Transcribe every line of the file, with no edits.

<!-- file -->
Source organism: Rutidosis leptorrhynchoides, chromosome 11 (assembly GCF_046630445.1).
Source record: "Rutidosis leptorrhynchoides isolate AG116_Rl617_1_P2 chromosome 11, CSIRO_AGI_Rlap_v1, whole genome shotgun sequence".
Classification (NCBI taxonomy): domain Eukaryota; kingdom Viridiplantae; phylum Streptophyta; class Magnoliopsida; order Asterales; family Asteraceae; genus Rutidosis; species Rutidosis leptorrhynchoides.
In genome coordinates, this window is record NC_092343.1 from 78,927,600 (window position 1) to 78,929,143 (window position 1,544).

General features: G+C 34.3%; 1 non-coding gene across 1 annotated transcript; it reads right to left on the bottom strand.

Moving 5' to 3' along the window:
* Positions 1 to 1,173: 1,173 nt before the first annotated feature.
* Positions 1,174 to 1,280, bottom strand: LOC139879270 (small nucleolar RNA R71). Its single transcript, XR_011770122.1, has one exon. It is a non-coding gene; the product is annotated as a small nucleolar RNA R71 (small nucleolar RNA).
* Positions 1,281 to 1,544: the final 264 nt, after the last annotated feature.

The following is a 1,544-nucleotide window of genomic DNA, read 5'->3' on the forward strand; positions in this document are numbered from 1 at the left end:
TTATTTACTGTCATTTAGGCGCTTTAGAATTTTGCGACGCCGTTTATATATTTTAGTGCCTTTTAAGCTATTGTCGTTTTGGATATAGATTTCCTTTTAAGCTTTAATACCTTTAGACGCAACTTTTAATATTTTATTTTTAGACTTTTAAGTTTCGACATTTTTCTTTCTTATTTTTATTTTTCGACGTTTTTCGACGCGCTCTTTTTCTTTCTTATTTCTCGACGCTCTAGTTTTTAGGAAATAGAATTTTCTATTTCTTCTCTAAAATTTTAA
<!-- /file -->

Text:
Source organism: Rutidosis leptorrhynchoides, chromosome 11 (assembly GCF_046630445.1).
Source record: "Rutidosis leptorrhynchoides isolate AG116_Rl617_1_P2 chromosome 11, CSIRO_AGI_Rlap_v1, whole genome shotgun sequence".
Classification (NCBI taxonomy): domain Eukaryota; kingdom Viridiplantae; phylum Streptophyta; class Magnoliopsida; order Asterales; family Asteraceae; genus Rutidosis; species Rutidosis leptorrhynchoides.
In genome coordinates, this window is record NC_092343.1 from 78,927,600 (window position 1) to 78,929,143 (window position 1,544).

General features: G+C 34.3%; 1 non-coding gene across 1 annotated transcript; it reads right to left on the bottom strand.

Moving 5' to 3' along the window:
* Positions 1 to 1,173: 1,173 nt before the first annotated feature.
* Positions 1,174 to 1,280, bottom strand: LOC139879270 (small nucleolar RNA R71). Its single transcript, XR_011770122.1, has one exon. It is a non-coding gene; the product is annotated as a small nucleolar RNA R71 (small nucleolar RNA).
* Positions 1,281 to 1,544: the final 264 nt, after the last annotated feature.

The following is a 1,544-nucleotide window of genomic DNA, read 5'->3' on the forward strand; positions in this document are numbered from 1 at the left end:
TTATTTACTGTCATTTAGGCGCTTTAGAATTTTGCGACGCCGTTTATATATTTTAGTGCCTTTTAAGCTATTGTCGTTTTGGATATAGATTTCCTTTTAAGCTTTAATACCTTTAGACGCAACTTTTAATATTTTATTTTTAGACTTTTAAGTTTCGACATTTTTCTTTCTTATTTTTATTTTTCGACGTTTTTCGACGCGCTCTTTTTCTTTCTTATTTCTCGACGCTCTAGTTTTTAGGAAATAGAATTTTCTATTTCTTCTCTAAAATTTTAA